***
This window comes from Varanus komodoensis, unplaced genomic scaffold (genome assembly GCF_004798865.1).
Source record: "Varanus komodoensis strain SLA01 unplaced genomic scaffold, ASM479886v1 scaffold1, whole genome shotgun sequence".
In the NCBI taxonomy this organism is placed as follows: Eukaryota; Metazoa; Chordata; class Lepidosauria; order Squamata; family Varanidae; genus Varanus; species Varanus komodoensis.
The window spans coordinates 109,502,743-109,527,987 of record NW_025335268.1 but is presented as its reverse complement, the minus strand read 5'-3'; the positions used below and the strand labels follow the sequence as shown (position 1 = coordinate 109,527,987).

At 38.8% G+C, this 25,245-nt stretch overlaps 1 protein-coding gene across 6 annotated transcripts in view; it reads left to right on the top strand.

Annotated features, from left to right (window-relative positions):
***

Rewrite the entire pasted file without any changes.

This window comes from Varanus komodoensis, unplaced genomic scaffold (genome assembly GCF_004798865.1).
Source record: "Varanus komodoensis strain SLA01 unplaced genomic scaffold, ASM479886v1 scaffold1, whole genome shotgun sequence".
In the NCBI taxonomy this organism is placed as follows: Eukaryota; Metazoa; Chordata; class Lepidosauria; order Squamata; family Varanidae; genus Varanus; species Varanus komodoensis.
The window spans coordinates 109,502,743-109,527,987 of record NW_025335268.1 but is presented as its reverse complement, the minus strand read 5'-3'; the positions used below and the strand labels follow the sequence as shown (position 1 = coordinate 109,527,987).

At 38.8% G+C, this 25,245-nt stretch overlaps 1 protein-coding gene across 6 annotated transcripts in view; it reads left to right on the top strand.

Annotated features, from left to right (window-relative positions):